How to Grow Vegetables in Containers - from Cottage Making Mommy

Today Valerie is sharing a guest post on a topic that I know many of you are going to enjoy: CONTAINER GARDENING! (Sorry for shouting, you know I get excited.) Anyway, so many of you live in apartments, condos, or simply want a garden close to your kitchen. This is where container gardening comes in. Enjoy!

Hi, I’m Valerie and I blog over at Cottage Making Mommy. We live on 10 acres in rural Oklahoma and we love to garden. I’m a city girl who was transplanted to the country when I married my sweetheart and I love living on our farm.

My favorite thing to do out here, besides play with our animals, is to grow our own vegetables, many of which I grow in pots.

Now I grow vegetables in pots, in addition to the ground, because our soil is poor and I also want some up on our deck to have easy access to when I’m cooking.

You can grow vegetables in pots no matter where you live.

The first thing you need to do is pick what you want to grow your vegetables in. I use old flower pots, deck boxes and even some of the containers my plants come in from the nursery. Old cooking pots, feeding tins, coffee cans are all great choices to grow your veggies in.

Once you have your pots rounded up you need to choose a good potting soil. Your local nursery can help you choose a great soil that’s affordable for your area.

The next thing you need to do is figure out what you want to grow in your pots.

This year I’m growing swiss chard, kale, green onions, tomatoes, bell peppers, zucchini, squash, cucumbers, and many herbs in my pots.

Just fill your pots with soil and sew your seeds or plants. Remember now that your tomatoes and cucumbers will need some type of trellis to give them support once they get big.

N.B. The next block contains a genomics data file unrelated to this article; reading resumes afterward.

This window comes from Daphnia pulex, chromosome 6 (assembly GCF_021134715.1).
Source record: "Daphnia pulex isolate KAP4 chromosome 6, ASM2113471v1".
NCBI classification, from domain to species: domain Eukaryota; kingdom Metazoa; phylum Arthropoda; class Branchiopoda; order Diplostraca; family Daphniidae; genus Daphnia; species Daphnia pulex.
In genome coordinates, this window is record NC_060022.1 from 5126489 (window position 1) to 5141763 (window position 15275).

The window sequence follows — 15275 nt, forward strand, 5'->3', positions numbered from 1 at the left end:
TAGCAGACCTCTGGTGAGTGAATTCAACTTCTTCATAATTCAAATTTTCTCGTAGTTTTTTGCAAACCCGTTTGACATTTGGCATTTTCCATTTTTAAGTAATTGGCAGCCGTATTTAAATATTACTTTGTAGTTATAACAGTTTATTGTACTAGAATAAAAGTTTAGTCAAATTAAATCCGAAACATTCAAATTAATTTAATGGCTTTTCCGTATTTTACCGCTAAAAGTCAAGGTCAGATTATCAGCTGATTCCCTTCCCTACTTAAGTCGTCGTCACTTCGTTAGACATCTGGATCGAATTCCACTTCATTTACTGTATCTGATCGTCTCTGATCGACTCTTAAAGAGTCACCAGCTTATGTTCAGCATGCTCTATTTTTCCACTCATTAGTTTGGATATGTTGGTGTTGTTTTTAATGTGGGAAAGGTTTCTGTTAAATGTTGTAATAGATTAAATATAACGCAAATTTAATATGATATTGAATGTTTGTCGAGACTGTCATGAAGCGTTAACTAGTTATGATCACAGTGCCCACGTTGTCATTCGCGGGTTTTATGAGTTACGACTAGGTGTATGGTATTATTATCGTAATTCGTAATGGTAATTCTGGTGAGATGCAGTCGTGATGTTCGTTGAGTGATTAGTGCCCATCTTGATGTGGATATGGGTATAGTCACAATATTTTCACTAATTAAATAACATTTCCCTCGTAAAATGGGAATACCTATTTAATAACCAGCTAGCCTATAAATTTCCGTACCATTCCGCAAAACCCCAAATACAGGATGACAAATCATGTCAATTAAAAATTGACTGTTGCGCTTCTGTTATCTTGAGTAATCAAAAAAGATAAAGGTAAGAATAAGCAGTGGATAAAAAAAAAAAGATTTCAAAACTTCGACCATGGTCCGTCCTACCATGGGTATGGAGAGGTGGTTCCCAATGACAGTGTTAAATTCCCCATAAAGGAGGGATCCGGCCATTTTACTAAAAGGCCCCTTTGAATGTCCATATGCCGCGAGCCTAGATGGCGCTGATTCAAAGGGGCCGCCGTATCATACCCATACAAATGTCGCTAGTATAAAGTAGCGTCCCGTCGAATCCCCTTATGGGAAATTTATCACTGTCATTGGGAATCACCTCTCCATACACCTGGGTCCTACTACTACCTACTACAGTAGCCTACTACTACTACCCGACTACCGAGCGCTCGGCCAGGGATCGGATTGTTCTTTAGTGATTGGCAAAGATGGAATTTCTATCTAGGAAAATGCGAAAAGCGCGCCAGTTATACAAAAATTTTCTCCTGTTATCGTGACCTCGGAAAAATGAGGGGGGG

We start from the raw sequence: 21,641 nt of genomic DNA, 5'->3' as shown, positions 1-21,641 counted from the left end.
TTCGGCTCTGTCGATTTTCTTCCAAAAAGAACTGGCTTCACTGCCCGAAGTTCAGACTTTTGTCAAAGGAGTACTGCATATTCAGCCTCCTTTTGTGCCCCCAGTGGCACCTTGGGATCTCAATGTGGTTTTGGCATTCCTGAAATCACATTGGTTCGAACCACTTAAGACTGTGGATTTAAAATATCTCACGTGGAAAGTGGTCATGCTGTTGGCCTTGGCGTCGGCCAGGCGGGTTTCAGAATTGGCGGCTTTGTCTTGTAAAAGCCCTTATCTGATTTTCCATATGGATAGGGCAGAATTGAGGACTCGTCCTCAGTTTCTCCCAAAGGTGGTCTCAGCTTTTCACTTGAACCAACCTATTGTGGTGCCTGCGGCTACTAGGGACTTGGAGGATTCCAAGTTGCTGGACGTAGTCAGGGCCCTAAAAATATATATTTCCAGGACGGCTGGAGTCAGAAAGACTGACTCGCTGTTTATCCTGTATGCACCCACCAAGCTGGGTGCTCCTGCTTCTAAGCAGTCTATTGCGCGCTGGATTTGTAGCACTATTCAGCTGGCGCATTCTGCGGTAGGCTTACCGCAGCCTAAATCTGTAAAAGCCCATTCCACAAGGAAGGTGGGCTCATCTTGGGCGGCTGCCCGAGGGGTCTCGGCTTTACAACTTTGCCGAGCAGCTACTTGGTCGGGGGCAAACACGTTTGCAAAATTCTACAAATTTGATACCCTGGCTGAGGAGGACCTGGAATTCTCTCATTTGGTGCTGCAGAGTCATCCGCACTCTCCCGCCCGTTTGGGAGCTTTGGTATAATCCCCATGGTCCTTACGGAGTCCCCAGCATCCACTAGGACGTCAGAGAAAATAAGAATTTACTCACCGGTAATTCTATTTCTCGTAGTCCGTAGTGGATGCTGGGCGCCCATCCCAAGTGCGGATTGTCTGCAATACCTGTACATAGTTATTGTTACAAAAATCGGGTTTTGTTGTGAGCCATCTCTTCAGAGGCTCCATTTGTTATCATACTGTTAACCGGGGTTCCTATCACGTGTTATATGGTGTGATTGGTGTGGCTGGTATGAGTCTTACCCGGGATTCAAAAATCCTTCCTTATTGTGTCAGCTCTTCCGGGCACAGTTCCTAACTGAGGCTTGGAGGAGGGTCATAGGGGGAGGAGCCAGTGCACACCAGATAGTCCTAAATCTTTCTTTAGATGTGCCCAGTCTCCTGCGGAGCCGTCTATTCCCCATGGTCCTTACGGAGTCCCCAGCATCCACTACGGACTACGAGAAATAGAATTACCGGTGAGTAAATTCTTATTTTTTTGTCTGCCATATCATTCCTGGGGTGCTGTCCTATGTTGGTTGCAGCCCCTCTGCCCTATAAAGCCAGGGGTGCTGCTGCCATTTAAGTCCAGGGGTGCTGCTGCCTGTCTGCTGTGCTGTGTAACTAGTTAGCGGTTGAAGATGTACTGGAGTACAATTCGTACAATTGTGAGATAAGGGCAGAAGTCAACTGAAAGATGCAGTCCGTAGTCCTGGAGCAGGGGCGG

A hint that will help your seeds get a good start is to soak them in water overnight in a shallow dish of water that way they are more likely to sprout and quickly.

Once you have them all planted make sure that they get watered and that you have some access to sunlight, preferably 4 hours a day.

Now I have a neighbor that has rabbits so I mix some rabbit poo in the pots to work as slow release fertilizer. If you have a friend or neighbor with a pet rabbit you may just ask if you can have their poo. There’s nothing quite like bonding with a neighbor over manure stories *wink*

The three most important things to remember are to make sure you have drainage holes in the bottom of your pots, use a good quality potting soil, and stick your finger in your pots every other day and check to make sure that the soil stays damp. Soil in pots dries out quickly and with the sunshine and wind it really is hard on your plants.

Now go and plant, plant, plant so you can experiment and make all types of salads and vegetable dishes this summer. Make sure to come by and let me know what you planted and how it’s doing. You can also come visit me on Facebook or Instagram.

Thank you, Kelli, for the opportunity to share my love of gardening with your readers.

What plants are you currently growing in containers? I am cilantro, cucumbers, a lemon tree, and chives in containers right now. 

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